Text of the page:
However, the degree to which Prime Video is worse than Netflix is far far smaller than the degree to which Amazon Music is worse than Spotify. The only thing going for Amazon Music (which I only use because it comes free with my prime delivery membership in India) is that they have inventory.

Spotify in India has been unable to secure rights to a lot of classic rock and metal bands, such as Iron Maiden and Black Sabbath and Led Zeppelin and Dream Theater. And these form a heavy part of my routine listening. And so I’m forced to use Amazon Music (Apple Music has these bands as well, but I have to pay extra for that).

The product (Amazon Music) is atrocious. The learning is next to nothing. After five months of using the service to exclusively listen to Classic Rock and Heavy Metal, and zero Indian music, the home page still recommends to me Bollywood, Punjabi and Tamil stuff! History is not properly maintained. Getting to the album or playlist (the less said about playlists on Amazon, the better) I want takes way too much more effort than it does on Spotify.

In other words, the only thing that keeps Amazon going in businesses they’re not pioneers in is inventory – Prime Video works because it has movies and shows other streaming services don’t have. Amazon Music is used because it has music that Spotify doesn’t.

I figured it is a similar case with Sony Liv, Sony’s streaming service in India. They sit on a bunch of lucrative monopolies, such as rights to broadcasting Test cricket in a lot of countries (all three Test series being played right now are on Sony, for example), Champions League football and so on. Beyond that it’s an atrocity to watch them.

I remember missing a goal in the Liverpool-Porto Champions League quarterfinal because of a temporary power cut. There was no way in the broadcast to go back and see the goal. If I by mistake pause for a couple of seconds, I’m forever behind “live” (unless I refresh). Yesterday during the classic Ashes Test, the app simply gave up when I tried to load the game.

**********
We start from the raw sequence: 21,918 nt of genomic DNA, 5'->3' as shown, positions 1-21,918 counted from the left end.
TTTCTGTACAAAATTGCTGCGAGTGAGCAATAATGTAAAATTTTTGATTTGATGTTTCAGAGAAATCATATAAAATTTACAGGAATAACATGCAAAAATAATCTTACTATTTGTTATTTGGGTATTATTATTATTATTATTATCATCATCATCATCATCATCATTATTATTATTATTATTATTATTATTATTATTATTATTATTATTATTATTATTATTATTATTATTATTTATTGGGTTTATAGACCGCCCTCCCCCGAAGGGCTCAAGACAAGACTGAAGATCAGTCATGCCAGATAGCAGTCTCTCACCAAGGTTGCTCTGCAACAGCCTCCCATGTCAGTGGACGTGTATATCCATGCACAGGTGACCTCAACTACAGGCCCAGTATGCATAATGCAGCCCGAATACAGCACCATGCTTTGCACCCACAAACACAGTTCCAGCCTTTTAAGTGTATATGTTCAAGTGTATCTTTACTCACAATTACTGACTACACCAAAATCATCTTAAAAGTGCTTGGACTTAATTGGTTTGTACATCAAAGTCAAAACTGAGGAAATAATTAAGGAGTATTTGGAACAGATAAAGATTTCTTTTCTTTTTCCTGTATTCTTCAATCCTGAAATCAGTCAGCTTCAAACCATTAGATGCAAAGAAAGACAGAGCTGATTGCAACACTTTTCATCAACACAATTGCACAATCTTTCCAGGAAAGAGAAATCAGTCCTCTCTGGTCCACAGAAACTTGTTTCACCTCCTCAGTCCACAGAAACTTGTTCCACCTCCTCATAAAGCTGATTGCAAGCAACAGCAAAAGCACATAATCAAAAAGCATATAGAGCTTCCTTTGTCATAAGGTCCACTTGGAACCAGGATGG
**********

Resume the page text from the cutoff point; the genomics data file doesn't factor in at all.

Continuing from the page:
The product is atrocious (actually more atrocious than Amazon Music), but people are forced to use it only because they have a monopoly on content. And in that way, it is similar to Amazon, which can get away with atrocious products only because they have the inventory!

I’m glad the Premier League is on Hotstar, which is mostly a pleasure to watch! (actually back in the day when I had cable TV, the star sports bouquet had significantly superior production values to the sony-zee-ten bouquet)

Super Deluxe

In my four years in Madras (2000-4), I learnt just about enough Tamil to watch a Tamil movie with subtitles. Without subtitles is still a bit of a stretch for me, but the fact that streaming sites offer all movies with subtitles means I can watch Tamil movies now.

At the end, I didn’t like Super Deluxe. I thought it was an incredibly weird movie. The last half an hour was beyond bizarre. Rather, the entire movie is weird (which is good in a way we’ll come to in a bit), but there is a point where there is a step-change in the weirdness.

The wife had watched the movie some 2-3 weeks back, and I was watching it on Friday night. Around the time when she finished the movie she was watching and was going to bed, she peered into my laptop and said “it’s going to get super weird now”. “As if it isn’t weird enough already”, I replied. In hindsight, she was right. She had peered into my laptop right at the moment when the weirdness goes to yet another level.